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textorize by Thomas Fuchs

textorize is a Ruby-based font rasterizer command line utility for Mac OS X. It generates PNG files from an input string and options, using Mac OS X's pristine typography facilities.

Subpixel antialising

The biggest advantage over other web font rendering techniques is full support of OS X's advanced subpixel antialiasing.

You can see this in action in the zoomed-in "textorize" headline at the top of this page. In essence, the apparent resolution of the screen is tripled (see the presentation below for more info).

View the presentation


Find out more at the textorize article at Thomas' blog.


You'll need to install Gemcutter first if you haven't yet, then it's as easy as:

$ gem install textorize
This will install the textorize Ruby Gem, and the textorize command line tool.

If you’re not using the default ruby environment on OS X, you’ll need to install RubyCocoa.

You can download this project in either zip or tar formats.

You can also clone the project with Git by running:

$ git clone git://

Stay informed

For the latest updates and neat tricks follow @textorize on Twitter.


textorize [options] string
  -f, --font=[FONT]                Font name
  -s, --size=[SIZE]                Font size in point
  -l, --lineheight=[HEIGHT]        Line height in point
  -t, --ligatures=[TYPE]           Ligatures usage: all, standard or off
      --list-fonts                 List available fonts
  -k, --kerning=[VALUE]            Kerning adjustment
  -p, --padding=[VALUE]            Padding in px
  -o, --output=[FILENAME]          Specify filename for saving
  -b, --obliqueness=[ANGLE]        Slant angle
  -c, --color=[COLOR]              Render text in specific color (CSS color value)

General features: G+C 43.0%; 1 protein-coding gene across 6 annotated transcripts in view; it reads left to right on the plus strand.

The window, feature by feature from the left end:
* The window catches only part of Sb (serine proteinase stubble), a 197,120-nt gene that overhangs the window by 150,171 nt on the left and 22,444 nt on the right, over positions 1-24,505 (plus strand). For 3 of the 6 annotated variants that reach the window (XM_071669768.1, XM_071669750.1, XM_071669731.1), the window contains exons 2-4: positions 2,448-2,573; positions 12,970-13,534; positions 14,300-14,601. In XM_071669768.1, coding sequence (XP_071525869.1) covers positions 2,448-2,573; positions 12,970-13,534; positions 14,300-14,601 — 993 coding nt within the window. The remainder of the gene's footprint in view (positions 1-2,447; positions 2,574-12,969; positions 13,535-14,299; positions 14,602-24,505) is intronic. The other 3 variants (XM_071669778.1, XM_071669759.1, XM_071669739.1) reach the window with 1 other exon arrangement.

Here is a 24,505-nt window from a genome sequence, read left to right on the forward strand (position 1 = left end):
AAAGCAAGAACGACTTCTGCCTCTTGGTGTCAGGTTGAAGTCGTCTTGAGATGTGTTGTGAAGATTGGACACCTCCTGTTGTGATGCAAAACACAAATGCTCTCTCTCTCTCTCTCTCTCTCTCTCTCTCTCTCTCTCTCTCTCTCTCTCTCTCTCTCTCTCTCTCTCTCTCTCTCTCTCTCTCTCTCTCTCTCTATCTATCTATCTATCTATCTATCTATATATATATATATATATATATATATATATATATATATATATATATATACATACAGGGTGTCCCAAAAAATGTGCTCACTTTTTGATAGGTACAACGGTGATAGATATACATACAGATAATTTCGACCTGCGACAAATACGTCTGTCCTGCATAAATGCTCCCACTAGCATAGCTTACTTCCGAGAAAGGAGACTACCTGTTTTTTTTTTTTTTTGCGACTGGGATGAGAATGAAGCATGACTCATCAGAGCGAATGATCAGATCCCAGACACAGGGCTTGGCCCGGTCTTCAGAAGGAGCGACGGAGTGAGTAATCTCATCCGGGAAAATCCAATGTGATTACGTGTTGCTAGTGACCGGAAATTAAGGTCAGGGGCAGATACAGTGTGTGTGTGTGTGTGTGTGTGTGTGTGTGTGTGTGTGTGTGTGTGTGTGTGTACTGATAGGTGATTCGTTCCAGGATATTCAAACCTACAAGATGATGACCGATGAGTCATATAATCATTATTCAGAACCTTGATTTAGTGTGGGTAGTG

-g, --background=[COLOR]         Render background in specific color (CSS color value)
  -a, --smoothing=[VALUE]          Font smoothing: 0=no subpixel AA, 1=light, 2=normal, 3=strong
  -h, --help                       Display this message and exit
The color parameters take any CSS color, in #abc, #aabbcc, rgb(1,2,3) or rgba(1,2,3,0.5) format.

For some fonts, you will need to specify a padding to avoid glyphs being cut-off.

Antialiasing options

These options are great for optimizing the appearance of light fonts at small fonts sizes. Here's an example comparing the rendering of Helvetica Neue Ulitralight at 12pt, with the various Photoshop and textorize smoothing options.

-a0 (or --smoothing=0) turns of subpixel antialiasing.

-a1 (or --smoothing=1) turns on light subpixel antialiasing. This mode makes glyphs rendered thinner, and is a bit more akin to Cleartype on Windows than the default OS X font rendering.

-a2 (or --smoothing=2) turns on medium/normal subpixel antialiasing. This is the default OS X font smoothing.

-a3 (or --smoothing=3) turns on strong subpixel antialiasing.


Generate a output.png file of the string "Hello" in black on white 200pt Gotham.

textorize -f"Gotham" -s200 Hello

Generate a foo.png file of the string "foo bar" in 19pt Lucida Grande, 75% opacity white on a dark green background, with additional spacing between glyphs:

textorize -fLucida\ Grande -s19 -k1.5 -ofoo.png --color=rgba\(255,255,255,0.75\)
  --background=#003800 foo\ bar

Generate a fancy.png file of the string "fancypants" in 60pt NeoRetro:

textorize -fNeoRetro -s60 -ofancy.png fancypants

Generate a transparent.png file of the string "transparent" in white on a transparent background in 50pt ProFont (note that the transparent background forces normal, non-subpixel antialiasing):

textorize -fProFont -cwhite -gtransparent -s50 -otransparent.png transparent

Above image is a 24 bit transparent PNG on a DIV with a background image.

I recommend using the smusher command line tool to losslessly shrink the resulting PNG images.